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A clause in the act above referred to provides a method by which a person desiring to be relieved from one-half of the expense of laying such a sidewalk may proceed. It provides for the entire work being done by the Commissioners of the District of Columbia under the laws relating to the manner in which public improvements shall be made.

As the sidewalk was not laid in this manner, and as the provisions of the act of August 7, 1894, have not been complied with, and as there is no law authorizing the repayment by the Commissioners of one-half the cost of any improvement made by an individual, the Commissioners are clearly without authority to pay Senator Call's claim. Respectfully, yours,




LOST OR DESTROYED. When the copy of a judgment of the Court of Claims, required by section

1089, Revised Statutes, has been lost or destroyed, payment may be made upon-a properly authenticated duplicate thereof.


January 29, 1896. SIR: I am in receipt of your communication of January 28, 1896, in reference to the payment of the claims of Matthew Clark v.United States and the Osage Tribe or Nation of Indians, in which judgmeut has been rendered in favor of the claimant in the Court of Claims.

The question raised is whether under section 1089, Revised Statutes, a duplicate of a judgment certified by the clerk of the Court of Claims and signed by the Chief Justice, can be accepted by this Department in lieu of the copy specifically provided for in the section. You hold:

"I am of the opinion that under that section a duplicate would be entitled to the same credit as the original when it is shown that the origiual is destroyed or lost, and can not be produced.”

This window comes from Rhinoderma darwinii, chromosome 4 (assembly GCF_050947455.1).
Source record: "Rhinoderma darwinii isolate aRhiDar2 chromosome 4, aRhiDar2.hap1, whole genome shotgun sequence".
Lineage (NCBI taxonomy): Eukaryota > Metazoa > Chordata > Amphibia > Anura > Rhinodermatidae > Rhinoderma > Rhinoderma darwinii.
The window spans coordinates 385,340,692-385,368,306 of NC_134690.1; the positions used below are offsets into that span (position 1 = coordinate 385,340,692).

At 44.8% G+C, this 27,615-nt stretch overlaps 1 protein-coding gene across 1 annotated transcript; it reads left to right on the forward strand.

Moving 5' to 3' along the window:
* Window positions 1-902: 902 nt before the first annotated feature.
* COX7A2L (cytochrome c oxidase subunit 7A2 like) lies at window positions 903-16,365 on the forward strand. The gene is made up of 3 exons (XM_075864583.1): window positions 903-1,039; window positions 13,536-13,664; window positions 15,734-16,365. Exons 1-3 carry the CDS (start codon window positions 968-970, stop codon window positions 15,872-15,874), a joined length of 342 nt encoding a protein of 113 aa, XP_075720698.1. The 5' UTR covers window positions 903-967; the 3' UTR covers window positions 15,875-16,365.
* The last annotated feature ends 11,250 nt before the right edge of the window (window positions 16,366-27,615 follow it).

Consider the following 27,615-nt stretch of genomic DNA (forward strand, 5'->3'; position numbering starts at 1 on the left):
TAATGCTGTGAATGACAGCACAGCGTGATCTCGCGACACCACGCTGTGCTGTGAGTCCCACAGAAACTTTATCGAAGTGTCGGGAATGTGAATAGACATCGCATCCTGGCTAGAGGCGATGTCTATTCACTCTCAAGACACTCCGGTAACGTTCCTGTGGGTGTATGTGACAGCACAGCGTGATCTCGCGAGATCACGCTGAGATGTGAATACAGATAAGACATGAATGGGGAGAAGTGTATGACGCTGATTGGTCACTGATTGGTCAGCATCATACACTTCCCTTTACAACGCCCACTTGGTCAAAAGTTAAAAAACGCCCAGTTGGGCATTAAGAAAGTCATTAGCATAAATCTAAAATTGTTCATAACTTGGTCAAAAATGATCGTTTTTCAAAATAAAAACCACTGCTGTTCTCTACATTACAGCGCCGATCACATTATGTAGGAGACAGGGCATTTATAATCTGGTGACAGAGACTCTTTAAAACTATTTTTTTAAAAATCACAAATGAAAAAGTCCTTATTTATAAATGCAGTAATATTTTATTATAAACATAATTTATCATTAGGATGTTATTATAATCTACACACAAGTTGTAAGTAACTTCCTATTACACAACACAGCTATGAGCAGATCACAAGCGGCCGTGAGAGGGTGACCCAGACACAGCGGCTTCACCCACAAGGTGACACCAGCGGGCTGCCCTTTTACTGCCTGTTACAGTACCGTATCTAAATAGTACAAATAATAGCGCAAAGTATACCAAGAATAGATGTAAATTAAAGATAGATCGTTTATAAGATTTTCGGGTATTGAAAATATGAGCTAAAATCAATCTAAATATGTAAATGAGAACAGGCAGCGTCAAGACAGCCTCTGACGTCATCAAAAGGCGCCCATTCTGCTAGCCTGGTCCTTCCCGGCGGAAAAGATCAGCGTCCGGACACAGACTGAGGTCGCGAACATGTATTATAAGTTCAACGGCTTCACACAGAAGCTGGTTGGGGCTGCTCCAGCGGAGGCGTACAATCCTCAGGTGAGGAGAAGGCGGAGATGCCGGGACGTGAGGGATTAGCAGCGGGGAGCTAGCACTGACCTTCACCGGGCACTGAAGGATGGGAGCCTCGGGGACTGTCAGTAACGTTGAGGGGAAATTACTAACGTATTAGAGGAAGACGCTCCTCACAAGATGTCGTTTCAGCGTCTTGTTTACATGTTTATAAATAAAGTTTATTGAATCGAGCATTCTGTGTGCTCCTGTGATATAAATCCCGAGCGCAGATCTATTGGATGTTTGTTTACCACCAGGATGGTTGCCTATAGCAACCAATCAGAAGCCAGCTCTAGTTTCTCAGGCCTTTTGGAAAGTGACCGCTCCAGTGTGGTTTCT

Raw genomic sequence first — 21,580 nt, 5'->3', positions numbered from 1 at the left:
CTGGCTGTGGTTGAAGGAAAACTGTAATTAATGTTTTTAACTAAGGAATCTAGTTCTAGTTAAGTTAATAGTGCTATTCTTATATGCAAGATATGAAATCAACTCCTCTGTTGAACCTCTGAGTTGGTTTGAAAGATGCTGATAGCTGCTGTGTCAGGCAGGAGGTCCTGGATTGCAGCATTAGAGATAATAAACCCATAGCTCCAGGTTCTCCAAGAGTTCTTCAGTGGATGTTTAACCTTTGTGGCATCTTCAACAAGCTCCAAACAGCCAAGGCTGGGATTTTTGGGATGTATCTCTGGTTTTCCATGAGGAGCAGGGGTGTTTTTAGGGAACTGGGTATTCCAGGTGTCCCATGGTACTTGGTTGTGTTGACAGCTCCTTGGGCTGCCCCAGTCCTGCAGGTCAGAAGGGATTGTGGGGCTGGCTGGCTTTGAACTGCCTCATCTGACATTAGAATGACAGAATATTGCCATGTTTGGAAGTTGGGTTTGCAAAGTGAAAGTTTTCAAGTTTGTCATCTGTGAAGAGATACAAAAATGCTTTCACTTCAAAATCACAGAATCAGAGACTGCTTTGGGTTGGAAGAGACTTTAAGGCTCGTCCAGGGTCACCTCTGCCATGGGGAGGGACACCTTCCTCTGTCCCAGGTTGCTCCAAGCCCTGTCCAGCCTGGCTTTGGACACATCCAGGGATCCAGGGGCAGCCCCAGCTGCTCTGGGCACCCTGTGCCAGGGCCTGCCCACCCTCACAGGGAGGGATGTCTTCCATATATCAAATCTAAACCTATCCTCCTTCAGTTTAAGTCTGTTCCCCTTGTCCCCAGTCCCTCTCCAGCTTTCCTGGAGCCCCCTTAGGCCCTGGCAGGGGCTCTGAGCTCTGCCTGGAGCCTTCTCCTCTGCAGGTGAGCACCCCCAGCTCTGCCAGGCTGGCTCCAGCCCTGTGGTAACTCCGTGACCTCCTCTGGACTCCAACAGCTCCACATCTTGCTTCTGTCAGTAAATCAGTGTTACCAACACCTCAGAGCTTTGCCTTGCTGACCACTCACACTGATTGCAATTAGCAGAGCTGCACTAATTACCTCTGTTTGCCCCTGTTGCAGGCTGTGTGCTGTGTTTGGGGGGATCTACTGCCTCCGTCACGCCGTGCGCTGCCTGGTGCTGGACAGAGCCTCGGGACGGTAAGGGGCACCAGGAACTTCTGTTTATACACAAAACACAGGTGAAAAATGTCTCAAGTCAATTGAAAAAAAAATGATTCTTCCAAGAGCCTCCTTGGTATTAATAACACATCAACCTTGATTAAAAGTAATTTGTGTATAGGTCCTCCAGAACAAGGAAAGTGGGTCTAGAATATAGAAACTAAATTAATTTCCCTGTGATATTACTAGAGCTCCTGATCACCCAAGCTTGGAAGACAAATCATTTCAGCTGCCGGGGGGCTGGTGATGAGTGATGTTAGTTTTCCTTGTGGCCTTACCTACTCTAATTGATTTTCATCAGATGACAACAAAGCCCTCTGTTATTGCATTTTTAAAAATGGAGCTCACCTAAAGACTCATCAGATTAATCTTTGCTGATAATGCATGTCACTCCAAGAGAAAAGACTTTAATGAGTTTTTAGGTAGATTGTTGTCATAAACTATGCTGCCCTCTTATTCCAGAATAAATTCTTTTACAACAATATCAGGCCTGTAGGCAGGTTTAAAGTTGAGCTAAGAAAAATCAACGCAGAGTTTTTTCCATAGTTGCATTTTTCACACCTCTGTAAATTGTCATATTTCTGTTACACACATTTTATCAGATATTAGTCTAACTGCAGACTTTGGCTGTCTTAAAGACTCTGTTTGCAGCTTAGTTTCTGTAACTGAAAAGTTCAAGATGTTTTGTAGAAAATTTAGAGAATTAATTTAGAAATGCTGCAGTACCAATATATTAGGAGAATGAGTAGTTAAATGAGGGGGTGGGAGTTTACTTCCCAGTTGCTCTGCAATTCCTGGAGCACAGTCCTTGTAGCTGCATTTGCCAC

And, after reciting the peculiar facts in this case, that

“ It is the opinion of this office that the true intent and meaning of section 1089 has, under the circumstances of this case, been complied with by the filing of the duplicates."

As provided by section 8 of the act of July 31, 1894 (28 Stat., 208), you have referred this original construction of yours of said section 1089 to this office, and I have to advise you that I concur in the same.

All papers transmitted in connection with your letter are herewith returned. Respectfully, yours,




Under a contract for work on a public building in process of erection pro

viding that the contractor shall be paid monthly for work actually executed and put in place, he is, upon the complete destruction of the building by fire without fault of the contractor or of the Government, entitled to payment from the United States for the labor done and for such materials as have been actually worked into the building.


January 29, 1896. SIR: I am in receipt of your letter of the 24th instant, inclosing a contract entered into between the United States and John W. Burrowes for labor, materials, and work required for the interior finish, plumbing, and approaches for the United States custom-house and post-office building in the city of St. Albans, Vt., which contract was entered into on December 17, 1894.

It appears that on December 22, 1893, a contract was entered into between the United States and George W. Corbett for the cut stone and brickwork, ironwork, roof construction, and covering for the superstructure of said building; that the work under said contract was accepted and paid for, and that the work to be done by Burrowes under his contract for the interior finish, etc., was to be done upon the superstructure erected under the contract with said Corbett.